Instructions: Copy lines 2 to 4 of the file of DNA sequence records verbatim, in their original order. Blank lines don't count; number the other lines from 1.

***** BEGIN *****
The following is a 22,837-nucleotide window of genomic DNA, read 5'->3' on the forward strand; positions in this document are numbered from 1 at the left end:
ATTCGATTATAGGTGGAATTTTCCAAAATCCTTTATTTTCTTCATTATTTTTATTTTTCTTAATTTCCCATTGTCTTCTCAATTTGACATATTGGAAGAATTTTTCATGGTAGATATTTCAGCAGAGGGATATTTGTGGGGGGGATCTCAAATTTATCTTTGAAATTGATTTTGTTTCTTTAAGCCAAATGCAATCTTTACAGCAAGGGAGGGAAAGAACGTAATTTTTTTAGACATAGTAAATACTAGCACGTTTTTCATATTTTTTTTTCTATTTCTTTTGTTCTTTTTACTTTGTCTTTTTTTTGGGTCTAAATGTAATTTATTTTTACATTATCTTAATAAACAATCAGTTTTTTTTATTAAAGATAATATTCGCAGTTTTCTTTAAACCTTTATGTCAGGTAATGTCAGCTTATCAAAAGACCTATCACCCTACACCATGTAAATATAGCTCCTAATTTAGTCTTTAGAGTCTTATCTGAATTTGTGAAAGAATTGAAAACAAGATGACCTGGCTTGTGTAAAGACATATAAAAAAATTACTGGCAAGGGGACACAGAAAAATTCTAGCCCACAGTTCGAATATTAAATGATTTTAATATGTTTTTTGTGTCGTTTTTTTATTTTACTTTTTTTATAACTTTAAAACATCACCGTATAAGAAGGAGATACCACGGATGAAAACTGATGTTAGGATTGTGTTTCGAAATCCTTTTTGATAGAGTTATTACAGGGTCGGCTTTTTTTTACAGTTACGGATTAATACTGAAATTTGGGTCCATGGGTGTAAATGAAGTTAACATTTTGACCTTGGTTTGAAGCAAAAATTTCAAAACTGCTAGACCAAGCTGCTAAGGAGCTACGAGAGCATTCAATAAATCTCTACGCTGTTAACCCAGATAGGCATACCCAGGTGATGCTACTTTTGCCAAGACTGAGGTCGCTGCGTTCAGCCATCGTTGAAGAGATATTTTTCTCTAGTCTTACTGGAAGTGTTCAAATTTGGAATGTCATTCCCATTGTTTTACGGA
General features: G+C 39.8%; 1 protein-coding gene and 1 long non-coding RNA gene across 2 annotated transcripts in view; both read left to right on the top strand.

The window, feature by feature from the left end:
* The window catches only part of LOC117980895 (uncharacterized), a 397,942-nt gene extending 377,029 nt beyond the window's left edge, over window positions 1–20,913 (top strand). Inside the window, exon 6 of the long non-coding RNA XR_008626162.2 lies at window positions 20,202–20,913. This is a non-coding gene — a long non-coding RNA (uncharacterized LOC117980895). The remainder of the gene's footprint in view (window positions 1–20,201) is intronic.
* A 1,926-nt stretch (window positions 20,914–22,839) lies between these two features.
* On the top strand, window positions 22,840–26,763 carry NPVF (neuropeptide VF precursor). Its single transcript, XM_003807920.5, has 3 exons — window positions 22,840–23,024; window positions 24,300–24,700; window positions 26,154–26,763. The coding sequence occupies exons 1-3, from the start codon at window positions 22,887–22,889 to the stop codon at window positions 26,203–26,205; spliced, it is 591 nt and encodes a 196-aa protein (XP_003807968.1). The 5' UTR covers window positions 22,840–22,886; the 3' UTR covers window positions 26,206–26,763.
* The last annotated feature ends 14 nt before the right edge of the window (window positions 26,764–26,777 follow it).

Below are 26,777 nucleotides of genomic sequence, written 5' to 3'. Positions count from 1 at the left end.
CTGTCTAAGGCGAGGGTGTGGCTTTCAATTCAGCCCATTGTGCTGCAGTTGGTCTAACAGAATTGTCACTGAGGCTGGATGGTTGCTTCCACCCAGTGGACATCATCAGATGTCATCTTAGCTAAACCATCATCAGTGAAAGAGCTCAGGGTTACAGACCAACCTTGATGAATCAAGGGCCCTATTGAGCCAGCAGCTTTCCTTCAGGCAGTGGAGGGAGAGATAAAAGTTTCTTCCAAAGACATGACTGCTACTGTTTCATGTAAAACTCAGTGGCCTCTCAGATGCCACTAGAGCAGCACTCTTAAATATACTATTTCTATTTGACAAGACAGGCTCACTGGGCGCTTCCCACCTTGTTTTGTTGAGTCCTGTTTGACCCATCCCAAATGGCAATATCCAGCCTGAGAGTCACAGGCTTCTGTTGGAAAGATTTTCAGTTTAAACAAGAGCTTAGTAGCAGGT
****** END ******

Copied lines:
ATTCGATTATAGGTGGAATTTTCCAAAATCCTTTATTTTCTTCATTATTTTTATTTTTCTTAATTTCCCATTGTCTTCTCAATTTGACATATTGGAAGAATTTTTCATGGTAGATATTTCAGCAGAGGGATATTTGTGGGGGGGATCTCAAATTTATCTTTGAAATTGATTTTGTTTCTTTAAGCCAAATGCAATCTTTACAGCAAGGGAGGGAAAGAACGTAATTTTTTTAGACATAGTAAATACTAGCACGTTTTTCATATTTTTTTTTCTATTTCTTTTGTTCTTTTTACTTTGTCTTTTTTTTGGGTCTAAATGTAATTTATTTTTACATTATCTTAATAAACAATCAGTTTTTTTTATTAAAGATAATATTCGCAGTTTTCTTTAAACCTTTATGTCAGGTAATGTCAGCTTATCAAAAGACCTATCACCCTACACCATGTAAATATAGCTCCTAATTTAGTCTTTAGAGTCTTATCTGAATTTGTGAAAGAATTGAAAACAAGATGACCTGGCTTGTGTAAAGACATATAAAAAAATTACTGGCAAGGGGACACAGAAAAATTCTAGCCCACAGTTCGAATATTAAATGATTTTAATATGTTTTTTGTGTCGTTTTTTTATTTTACTTTTTTTATAACTTTAAAACATCACCGTATAAGAAGGAGATACCACGGATGAAAACTGATGTTAGGATTGTGTTTCGAAATCCTTTTTGATAGAGTTATTACAGGGTCGGCTTTTTTTTACAGTTACGGATTAATACTGAAATTTGGGTCCATGGGTGTAAATGAAGTTAACATTTTGACCTTGGTTTGAAGCAAAAATTTCAAAACTGCTAGACCAAGCTGCTAAGGAGCTACGAGAGCATTCAATAAATCTCTACGCTGTTAACCCAGATAGGCATACCCAGGTGATGCTACTTTTGCCAAGACTGAGGTCGCTGCGTTCAGCCATCGTTGAAGAGATATTTTTCTCTAGTCTTACTGGAAGTGTTCAAATTTGGAATGTCATTCCCATTGTTTTACGGA
General features: G+C 39.8%; 1 protein-coding gene and 1 long non-coding RNA gene across 2 annotated transcripts in view; both read left to right on the top strand.

The window, feature by feature from the left end: